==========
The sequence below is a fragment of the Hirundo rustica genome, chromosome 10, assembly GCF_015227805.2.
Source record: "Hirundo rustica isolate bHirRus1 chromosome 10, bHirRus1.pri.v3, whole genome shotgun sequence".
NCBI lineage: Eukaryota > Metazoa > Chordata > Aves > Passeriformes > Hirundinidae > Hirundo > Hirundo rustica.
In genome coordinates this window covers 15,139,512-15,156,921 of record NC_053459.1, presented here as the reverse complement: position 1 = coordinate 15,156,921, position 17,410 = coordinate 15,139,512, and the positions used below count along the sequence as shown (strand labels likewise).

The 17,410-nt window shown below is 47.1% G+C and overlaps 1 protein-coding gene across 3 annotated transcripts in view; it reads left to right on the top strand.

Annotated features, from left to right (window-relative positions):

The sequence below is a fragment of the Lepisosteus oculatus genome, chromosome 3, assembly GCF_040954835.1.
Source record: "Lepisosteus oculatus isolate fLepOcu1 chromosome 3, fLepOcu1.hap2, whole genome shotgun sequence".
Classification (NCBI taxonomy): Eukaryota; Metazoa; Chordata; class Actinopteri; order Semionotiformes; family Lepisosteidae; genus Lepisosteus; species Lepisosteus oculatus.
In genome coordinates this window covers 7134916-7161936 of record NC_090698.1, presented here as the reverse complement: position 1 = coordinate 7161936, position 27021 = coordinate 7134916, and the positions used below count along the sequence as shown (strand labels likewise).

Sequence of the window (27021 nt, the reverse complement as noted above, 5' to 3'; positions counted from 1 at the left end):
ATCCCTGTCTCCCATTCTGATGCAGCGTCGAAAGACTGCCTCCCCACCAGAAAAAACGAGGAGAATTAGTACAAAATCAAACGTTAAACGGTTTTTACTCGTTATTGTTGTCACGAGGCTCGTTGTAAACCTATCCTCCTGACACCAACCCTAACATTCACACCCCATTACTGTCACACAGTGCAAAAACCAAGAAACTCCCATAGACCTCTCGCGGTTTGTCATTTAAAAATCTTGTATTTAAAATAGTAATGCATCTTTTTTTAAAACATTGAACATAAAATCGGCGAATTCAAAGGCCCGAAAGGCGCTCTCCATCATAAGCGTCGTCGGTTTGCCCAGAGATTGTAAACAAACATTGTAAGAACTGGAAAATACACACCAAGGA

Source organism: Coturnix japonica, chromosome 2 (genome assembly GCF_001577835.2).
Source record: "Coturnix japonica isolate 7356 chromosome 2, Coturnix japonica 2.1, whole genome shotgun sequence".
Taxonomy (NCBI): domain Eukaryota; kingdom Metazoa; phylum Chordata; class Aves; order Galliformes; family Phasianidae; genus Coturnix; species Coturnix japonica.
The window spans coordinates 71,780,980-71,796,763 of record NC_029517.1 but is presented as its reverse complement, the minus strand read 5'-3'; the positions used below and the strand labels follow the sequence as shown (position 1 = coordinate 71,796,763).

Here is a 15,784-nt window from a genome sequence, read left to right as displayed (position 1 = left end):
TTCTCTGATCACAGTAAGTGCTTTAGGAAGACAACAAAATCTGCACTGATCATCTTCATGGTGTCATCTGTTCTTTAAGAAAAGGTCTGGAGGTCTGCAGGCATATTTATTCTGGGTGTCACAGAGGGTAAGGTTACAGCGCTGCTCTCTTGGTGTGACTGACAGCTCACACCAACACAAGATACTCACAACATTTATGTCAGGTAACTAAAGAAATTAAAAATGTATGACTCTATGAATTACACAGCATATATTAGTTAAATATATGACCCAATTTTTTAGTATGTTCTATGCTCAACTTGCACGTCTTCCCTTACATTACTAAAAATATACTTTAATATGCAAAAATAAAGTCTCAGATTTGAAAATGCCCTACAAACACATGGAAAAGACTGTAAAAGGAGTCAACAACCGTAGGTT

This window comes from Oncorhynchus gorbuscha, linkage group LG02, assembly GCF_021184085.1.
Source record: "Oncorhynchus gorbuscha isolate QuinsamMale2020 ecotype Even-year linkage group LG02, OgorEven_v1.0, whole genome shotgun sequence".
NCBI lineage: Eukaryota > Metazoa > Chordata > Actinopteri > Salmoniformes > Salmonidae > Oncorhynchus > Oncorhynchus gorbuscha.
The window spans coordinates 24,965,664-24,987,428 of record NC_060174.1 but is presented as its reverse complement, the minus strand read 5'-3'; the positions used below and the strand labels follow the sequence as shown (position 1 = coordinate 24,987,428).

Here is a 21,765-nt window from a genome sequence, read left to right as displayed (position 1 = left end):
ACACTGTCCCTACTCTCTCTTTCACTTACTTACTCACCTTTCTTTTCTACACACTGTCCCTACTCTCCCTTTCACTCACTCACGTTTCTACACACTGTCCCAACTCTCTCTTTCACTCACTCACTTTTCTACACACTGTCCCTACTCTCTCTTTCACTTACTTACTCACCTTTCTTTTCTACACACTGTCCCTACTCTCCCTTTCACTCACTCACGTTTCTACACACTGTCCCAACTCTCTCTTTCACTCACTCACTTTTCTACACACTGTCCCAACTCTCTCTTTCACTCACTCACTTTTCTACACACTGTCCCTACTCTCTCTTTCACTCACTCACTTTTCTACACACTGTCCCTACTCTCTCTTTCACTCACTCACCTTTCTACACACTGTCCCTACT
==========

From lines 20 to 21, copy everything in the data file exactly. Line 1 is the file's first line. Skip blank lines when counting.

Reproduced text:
Source record: "Oncorhynchus gorbuscha isolate QuinsamMale2020 ecotype Even-year linkage group LG02, OgorEven_v1.0, whole genome shotgun sequence".
NCBI lineage: Eukaryota > Metazoa > Chordata > Actinopteri > Salmoniformes > Salmonidae > Oncorhynchus > Oncorhynchus gorbuscha.